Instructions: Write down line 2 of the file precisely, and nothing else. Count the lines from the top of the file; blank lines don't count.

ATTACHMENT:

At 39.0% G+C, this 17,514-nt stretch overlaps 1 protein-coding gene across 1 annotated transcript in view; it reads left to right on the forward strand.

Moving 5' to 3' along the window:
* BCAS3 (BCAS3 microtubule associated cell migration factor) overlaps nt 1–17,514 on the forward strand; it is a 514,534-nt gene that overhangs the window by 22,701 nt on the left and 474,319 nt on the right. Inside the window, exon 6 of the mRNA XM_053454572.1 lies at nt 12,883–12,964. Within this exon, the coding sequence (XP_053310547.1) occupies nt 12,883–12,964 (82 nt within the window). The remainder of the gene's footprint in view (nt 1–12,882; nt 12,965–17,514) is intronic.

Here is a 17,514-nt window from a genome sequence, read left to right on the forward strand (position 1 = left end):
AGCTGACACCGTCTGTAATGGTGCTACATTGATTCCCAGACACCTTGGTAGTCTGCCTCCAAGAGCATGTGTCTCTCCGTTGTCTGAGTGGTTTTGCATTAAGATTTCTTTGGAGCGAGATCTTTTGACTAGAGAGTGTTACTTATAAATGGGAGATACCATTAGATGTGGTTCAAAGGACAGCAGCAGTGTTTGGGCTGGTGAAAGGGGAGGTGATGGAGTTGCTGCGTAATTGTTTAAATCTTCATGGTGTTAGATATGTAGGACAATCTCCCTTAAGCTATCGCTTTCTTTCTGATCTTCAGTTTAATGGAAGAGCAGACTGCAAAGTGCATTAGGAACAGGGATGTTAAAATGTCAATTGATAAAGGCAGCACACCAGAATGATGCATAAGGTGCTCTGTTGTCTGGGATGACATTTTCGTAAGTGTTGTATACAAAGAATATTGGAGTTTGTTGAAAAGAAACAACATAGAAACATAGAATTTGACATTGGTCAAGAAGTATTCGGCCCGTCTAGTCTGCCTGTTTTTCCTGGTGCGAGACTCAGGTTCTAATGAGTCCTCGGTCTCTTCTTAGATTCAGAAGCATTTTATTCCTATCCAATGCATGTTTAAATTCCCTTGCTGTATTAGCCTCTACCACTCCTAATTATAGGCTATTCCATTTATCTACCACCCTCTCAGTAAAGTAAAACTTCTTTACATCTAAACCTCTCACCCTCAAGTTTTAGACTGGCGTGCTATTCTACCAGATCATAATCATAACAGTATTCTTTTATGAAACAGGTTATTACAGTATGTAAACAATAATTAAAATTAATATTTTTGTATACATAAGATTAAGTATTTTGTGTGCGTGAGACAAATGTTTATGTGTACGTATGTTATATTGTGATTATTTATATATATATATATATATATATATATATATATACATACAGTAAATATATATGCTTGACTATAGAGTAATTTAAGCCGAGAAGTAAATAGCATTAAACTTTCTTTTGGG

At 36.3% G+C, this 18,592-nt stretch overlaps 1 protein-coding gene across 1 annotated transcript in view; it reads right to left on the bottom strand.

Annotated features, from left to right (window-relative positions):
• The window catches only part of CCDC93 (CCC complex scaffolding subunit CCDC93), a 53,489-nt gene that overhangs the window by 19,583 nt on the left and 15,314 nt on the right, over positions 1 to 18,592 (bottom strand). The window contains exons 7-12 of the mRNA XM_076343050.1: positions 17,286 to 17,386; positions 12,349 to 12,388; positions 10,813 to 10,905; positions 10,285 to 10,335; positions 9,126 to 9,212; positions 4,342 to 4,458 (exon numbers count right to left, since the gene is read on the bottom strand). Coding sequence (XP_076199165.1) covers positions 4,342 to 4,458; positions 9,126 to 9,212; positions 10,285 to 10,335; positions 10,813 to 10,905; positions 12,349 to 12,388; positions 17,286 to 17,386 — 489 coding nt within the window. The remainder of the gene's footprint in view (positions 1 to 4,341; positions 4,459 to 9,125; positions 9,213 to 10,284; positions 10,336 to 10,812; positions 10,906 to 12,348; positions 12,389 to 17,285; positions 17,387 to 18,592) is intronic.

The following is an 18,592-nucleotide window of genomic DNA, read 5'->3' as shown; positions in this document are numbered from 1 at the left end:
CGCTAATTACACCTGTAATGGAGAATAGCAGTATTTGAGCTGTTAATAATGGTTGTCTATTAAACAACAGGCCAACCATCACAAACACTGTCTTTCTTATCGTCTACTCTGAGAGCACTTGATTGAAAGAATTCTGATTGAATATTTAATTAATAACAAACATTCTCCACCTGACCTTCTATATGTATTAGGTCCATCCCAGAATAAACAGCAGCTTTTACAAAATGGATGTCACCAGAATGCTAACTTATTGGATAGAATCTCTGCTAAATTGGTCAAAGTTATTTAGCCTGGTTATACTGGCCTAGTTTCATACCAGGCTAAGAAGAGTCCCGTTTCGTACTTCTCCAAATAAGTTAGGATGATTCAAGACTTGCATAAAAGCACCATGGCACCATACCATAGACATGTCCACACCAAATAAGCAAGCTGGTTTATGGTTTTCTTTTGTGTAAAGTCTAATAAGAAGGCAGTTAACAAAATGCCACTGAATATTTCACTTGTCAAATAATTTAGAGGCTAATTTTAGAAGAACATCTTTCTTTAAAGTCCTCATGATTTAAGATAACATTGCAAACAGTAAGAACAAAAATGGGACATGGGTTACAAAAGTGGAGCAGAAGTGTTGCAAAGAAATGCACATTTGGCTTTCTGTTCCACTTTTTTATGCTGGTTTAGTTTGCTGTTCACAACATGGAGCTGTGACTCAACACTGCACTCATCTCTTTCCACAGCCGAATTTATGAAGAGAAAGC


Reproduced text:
Moving 5' to 3' along the window: